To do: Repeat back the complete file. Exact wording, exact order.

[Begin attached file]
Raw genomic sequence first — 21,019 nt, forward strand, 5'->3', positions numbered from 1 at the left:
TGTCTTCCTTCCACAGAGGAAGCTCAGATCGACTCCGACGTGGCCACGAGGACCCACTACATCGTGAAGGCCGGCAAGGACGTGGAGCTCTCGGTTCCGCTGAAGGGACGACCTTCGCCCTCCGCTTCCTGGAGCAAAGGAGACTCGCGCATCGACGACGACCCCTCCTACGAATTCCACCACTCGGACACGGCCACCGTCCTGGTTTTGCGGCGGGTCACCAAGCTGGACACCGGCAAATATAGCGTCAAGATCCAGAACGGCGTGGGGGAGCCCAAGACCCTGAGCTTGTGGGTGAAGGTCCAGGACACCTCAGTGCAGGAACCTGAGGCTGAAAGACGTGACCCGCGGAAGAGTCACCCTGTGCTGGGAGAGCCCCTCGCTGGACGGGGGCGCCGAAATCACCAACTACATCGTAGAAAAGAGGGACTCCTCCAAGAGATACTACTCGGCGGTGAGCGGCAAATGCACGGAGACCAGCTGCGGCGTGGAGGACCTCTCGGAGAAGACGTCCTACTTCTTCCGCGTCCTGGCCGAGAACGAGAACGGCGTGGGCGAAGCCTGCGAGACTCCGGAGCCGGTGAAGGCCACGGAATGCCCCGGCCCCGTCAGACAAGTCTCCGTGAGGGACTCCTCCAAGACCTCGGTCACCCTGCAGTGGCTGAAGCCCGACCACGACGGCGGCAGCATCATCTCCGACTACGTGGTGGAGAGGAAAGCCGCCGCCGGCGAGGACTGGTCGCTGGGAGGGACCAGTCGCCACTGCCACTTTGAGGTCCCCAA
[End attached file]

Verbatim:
Raw genomic sequence first — 21,019 nt, forward strand, 5'->3', positions numbered from 1 at the left:
TGTCTTCCTTCCACAGAGGAAGCTCAGATCGACTCCGACGTGGCCACGAGGACCCACTACATCGTGAAGGCCGGCAAGGACGTGGAGCTCTCGGTTCCGCTGAAGGGACGACCTTCGCCCTCCGCTTCCTGGAGCAAAGGAGACTCGCGCATCGACGACGACCCCTCCTACGAATTCCACCACTCGGACACGGCCACCGTCCTGGTTTTGCGGCGGGTCACCAAGCTGGACACCGGCAAATATAGCGTCAAGATCCAGAACGGCGTGGGGGAGCCCAAGACCCTGAGCTTGTGGGTGAAGGTCCAGGACACCTCAGTGCAGGAACCTGAGGCTGAAAGACGTGACCCGCGGAAGAGTCACCCTGTGCTGGGAGAGCCCCTCGCTGGACGGGGGCGCCGAAATCACCAACTACATCGTAGAAAAGAGGGACTCCTCCAAGAGATACTACTCGGCGGTGAGCGGCAAATGCACGGAGACCAGCTGCGGCGTGGAGGACCTCTCGGAGAAGACGTCCTACTTCTTCCGCGTCCTGGCCGAGAACGAGAACGGCGTGGGCGAAGCCTGCGAGACTCCGGAGCCGGTGAAGGCCACGGAATGCCCCGGCCCCGTCAGACAAGTCTCCGTGAGGGACTCCTCCAAGACCTCGGTCACCCTGCAGTGGCTGAAGCCCGACCACGACGGCGGCAGCATCATCTCCGACTACGTGGTGGAGAGGAAAGCCGCCGCCGGCGAGGACTGGTCGCTGGGAGGGACCAGTCGCCACTGCCACTTTGAGGTCCCCAA